Village of Euclid v. Ambler Realty Company
Village of Euclid v. Ambler Realty Company (1926) was a landmark Supreme Court case that greatly expanded localities’ powers regarding zoning.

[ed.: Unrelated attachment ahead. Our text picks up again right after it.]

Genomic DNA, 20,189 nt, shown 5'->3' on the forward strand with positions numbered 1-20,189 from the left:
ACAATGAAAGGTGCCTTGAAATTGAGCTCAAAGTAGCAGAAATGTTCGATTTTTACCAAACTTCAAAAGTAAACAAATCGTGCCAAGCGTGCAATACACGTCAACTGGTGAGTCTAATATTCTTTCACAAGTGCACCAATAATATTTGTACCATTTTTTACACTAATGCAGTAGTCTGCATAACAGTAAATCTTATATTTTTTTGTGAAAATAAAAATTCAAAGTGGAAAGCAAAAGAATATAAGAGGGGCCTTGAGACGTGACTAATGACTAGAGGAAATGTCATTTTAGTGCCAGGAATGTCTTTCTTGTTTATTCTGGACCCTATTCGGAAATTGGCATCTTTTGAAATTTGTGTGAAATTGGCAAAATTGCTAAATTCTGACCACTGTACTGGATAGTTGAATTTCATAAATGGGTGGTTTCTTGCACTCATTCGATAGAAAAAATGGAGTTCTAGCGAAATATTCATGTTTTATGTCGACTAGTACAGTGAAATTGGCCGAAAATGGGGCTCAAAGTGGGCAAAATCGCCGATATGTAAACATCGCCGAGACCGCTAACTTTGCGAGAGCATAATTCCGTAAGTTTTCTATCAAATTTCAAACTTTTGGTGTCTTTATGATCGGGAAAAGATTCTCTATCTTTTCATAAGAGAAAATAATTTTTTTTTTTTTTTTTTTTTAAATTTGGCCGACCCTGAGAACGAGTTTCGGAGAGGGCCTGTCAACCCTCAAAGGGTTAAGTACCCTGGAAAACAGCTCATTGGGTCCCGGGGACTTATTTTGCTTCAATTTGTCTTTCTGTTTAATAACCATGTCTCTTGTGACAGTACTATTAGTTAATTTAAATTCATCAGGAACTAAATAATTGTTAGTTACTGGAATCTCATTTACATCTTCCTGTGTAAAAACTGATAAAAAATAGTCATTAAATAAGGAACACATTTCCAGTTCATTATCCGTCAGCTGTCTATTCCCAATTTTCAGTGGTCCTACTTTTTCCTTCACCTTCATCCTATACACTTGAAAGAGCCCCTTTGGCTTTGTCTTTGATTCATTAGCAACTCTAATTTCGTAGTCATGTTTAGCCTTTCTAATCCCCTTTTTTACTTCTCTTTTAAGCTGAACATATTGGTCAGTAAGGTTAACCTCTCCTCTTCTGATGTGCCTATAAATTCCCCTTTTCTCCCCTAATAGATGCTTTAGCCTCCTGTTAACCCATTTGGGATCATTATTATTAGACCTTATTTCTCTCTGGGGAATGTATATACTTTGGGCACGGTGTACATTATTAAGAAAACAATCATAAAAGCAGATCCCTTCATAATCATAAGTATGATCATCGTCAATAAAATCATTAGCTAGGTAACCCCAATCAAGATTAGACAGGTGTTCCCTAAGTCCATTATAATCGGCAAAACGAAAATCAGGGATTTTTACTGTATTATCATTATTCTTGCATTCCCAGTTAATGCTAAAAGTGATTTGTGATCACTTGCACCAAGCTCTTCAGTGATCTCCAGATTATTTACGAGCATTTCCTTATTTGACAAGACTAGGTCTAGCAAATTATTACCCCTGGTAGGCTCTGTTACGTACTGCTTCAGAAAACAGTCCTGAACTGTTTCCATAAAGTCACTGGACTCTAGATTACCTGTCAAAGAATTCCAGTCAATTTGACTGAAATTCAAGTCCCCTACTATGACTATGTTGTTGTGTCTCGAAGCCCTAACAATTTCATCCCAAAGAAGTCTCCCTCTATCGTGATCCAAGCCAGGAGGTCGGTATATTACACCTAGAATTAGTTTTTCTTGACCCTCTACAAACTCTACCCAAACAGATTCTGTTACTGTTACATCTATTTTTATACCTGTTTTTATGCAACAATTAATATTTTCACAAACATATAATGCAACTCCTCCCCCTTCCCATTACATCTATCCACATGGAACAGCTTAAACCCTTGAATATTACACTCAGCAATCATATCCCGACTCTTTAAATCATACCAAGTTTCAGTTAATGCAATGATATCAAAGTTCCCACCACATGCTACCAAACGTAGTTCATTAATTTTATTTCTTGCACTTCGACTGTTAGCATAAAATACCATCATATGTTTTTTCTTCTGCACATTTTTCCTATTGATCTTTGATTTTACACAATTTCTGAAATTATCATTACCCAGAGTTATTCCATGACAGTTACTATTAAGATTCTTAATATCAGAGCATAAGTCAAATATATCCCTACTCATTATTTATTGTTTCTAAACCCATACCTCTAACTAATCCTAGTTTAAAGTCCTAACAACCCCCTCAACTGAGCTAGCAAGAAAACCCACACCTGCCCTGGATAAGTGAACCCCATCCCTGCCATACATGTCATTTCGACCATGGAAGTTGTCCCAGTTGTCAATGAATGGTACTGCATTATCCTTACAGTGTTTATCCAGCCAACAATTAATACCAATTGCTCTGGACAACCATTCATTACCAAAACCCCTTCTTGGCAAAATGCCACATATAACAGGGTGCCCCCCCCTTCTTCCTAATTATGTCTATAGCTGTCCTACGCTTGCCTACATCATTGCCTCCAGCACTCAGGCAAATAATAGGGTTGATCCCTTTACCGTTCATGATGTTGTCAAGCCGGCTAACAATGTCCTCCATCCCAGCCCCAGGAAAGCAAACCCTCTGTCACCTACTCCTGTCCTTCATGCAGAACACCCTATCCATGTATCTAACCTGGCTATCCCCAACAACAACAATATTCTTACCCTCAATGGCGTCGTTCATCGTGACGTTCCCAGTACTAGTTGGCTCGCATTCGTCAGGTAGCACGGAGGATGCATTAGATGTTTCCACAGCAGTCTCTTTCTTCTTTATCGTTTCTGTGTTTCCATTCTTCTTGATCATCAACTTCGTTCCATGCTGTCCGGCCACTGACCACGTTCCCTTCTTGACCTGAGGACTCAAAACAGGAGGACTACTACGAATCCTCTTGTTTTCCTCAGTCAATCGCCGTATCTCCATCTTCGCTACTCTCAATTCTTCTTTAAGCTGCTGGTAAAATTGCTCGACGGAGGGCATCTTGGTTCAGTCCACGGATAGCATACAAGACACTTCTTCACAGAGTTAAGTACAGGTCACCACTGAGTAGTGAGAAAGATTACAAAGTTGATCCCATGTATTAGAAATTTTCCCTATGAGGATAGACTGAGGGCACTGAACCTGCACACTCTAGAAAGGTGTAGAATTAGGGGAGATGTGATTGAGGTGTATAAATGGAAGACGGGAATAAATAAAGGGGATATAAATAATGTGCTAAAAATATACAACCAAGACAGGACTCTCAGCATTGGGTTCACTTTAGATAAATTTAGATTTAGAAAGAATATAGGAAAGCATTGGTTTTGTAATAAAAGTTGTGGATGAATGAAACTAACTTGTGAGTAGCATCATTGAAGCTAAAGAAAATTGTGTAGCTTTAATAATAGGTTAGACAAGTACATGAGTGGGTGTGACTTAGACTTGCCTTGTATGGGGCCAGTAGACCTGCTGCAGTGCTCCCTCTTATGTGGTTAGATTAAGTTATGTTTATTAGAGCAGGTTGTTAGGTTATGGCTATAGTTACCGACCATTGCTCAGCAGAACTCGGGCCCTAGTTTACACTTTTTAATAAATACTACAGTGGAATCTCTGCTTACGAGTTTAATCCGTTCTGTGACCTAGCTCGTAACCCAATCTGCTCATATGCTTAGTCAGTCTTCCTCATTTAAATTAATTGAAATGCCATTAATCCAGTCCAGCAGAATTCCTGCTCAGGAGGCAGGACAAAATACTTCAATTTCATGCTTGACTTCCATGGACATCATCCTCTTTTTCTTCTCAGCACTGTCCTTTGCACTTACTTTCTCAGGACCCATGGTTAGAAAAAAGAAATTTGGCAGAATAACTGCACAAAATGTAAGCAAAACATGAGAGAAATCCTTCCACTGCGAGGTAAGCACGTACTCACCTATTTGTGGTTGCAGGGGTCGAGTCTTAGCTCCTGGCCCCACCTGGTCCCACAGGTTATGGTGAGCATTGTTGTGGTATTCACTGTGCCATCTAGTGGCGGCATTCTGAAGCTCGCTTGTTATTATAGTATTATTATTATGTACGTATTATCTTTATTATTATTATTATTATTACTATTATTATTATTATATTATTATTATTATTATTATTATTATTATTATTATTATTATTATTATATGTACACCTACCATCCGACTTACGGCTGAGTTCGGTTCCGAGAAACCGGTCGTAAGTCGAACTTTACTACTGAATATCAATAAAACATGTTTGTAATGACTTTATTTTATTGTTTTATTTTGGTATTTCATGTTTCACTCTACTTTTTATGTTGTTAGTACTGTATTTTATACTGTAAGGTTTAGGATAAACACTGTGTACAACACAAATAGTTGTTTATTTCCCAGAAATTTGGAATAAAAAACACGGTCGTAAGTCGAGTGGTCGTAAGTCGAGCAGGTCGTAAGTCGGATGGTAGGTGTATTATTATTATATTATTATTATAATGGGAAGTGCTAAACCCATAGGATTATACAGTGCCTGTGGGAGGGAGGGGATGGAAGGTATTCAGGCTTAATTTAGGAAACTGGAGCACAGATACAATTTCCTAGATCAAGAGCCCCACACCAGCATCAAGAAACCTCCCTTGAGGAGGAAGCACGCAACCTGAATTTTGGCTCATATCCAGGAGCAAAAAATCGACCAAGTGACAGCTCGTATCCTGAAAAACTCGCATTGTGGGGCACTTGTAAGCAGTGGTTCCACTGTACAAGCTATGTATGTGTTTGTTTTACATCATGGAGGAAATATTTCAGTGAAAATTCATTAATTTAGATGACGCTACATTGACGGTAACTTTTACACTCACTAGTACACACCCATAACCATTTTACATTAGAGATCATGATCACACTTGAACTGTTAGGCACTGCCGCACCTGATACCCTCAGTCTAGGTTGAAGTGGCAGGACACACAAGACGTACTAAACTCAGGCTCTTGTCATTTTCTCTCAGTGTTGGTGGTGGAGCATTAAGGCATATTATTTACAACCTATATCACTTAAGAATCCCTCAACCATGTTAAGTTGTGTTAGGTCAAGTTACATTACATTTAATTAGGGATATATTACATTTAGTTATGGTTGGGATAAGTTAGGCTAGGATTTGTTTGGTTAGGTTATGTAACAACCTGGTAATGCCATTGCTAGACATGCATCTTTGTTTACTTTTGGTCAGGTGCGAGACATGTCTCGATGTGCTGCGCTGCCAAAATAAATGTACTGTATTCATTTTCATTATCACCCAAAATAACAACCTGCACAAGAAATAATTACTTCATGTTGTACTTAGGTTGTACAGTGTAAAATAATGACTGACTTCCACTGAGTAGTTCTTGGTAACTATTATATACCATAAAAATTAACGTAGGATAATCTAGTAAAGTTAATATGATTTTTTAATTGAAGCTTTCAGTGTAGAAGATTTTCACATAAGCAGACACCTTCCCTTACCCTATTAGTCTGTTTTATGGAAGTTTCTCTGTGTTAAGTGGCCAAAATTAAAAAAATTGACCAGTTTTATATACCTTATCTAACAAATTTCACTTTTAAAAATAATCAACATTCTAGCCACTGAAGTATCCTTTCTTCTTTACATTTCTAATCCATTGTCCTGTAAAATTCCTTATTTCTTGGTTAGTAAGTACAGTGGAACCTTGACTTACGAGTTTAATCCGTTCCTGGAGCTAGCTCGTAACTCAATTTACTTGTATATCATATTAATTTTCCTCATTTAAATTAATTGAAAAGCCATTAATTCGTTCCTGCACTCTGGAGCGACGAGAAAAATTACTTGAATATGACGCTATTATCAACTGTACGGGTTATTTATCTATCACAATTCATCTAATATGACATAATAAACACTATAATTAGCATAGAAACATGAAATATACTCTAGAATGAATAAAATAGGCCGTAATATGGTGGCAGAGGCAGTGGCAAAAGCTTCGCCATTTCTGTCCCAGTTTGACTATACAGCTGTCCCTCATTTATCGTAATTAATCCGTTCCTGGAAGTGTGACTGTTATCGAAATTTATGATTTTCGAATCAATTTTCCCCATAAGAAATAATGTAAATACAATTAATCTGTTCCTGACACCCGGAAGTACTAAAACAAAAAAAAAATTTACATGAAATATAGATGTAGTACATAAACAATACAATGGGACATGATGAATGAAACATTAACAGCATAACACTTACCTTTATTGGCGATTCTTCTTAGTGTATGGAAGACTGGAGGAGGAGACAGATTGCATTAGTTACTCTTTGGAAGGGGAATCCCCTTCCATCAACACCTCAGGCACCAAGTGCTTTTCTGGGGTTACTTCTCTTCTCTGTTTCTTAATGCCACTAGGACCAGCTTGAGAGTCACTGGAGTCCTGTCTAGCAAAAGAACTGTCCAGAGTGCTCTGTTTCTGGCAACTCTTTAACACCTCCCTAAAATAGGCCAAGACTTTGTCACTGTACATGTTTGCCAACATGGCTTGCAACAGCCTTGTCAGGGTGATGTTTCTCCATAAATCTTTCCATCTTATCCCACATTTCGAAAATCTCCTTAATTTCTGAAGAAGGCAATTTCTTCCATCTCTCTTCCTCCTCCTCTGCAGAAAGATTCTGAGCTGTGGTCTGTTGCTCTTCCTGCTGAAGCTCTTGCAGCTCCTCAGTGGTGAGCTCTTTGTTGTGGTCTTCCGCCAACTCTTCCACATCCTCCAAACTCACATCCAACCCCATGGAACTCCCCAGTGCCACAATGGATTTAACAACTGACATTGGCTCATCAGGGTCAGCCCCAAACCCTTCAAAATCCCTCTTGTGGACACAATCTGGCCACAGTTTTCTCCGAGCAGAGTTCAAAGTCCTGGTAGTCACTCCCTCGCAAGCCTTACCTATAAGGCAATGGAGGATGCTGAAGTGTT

Village of Euclid v. Ambler Realty Company (1926) was a landmark Supreme Court case that greatly expanded localities’ powers regarding zoning, which observers say contributes significantly to urban sprawl. In 1922, Euclid, a suburb of Cleveland, Ohio, passed a zoning ordinance that divided the village into several districts and restricted the size and type of buildings in each one. These zoning restrictions severely limited the construction options of Ambler Realty Company, which owned property spanning several of these districts, prompting them to sue the village. They argued the ordinance violated their right to property and liberty under the Due Process and Equal Protection Clauses of the 14th Amendment. Although a federal district court sided with Ambler, a 6-3 Court majority reversed that decision, finding that the zoning restrictions were a proper use of the government’s police powers. This case was the first federal test of local governments’ zoning ordinances and allowed municipalities across the country to enact stricter limits on development.